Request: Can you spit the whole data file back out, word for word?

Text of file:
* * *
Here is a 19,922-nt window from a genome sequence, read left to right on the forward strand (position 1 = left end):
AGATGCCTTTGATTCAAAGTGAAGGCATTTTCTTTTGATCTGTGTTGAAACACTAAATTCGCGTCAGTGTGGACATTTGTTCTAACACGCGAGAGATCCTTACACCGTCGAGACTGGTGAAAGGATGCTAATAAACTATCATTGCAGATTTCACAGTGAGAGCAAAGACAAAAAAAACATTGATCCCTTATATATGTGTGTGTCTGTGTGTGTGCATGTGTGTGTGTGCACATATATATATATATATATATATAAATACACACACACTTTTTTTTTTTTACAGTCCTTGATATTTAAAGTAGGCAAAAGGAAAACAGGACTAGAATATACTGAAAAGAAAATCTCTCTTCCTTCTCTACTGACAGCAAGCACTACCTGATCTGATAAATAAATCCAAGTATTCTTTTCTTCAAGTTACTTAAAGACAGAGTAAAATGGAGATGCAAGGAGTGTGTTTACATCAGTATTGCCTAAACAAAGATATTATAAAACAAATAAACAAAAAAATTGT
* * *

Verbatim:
Here is a 19,922-nt window from a genome sequence, read left to right on the forward strand (position 1 = left end):
AGATGCCTTTGATTCAAAGTGAAGGCATTTTCTTTTGATCTGTGTTGAAACACTAAATTCGCGTCAGTGTGGACATTTGTTCTAACACGCGAGAGATCCTTACACCGTCGAGACTGGTGAAAGGATGCTAATAAACTATCATTGCAGATTTCACAGTGAGAGCAAAGACAAAAAAAACATTGATCCCTTATATATGTGTGTGTCTGTGTGTGTGCATGTGTGTGTGTGCACATATATATATATATATATATATAAATACACACACACTTTTTTTTTTTTACAGTCCTTGATATTTAAAGTAGGCAAAAGGAAAACAGGACTAGAATATACTGAAAAGAAAATCTCTCTTCCTTCTCTACTGACAGCAAGCACTACCTGATCTGATAAATAAATCCAAGTATTCTTTTCTTCAAGTTACTTAAAGACAGAGTAAAATGGAGATGCAAGGAGTGTGTTTACATCAGTATTGCCTAAACAAAGATATTATAAAACAAATAAACAAAAAAATTGT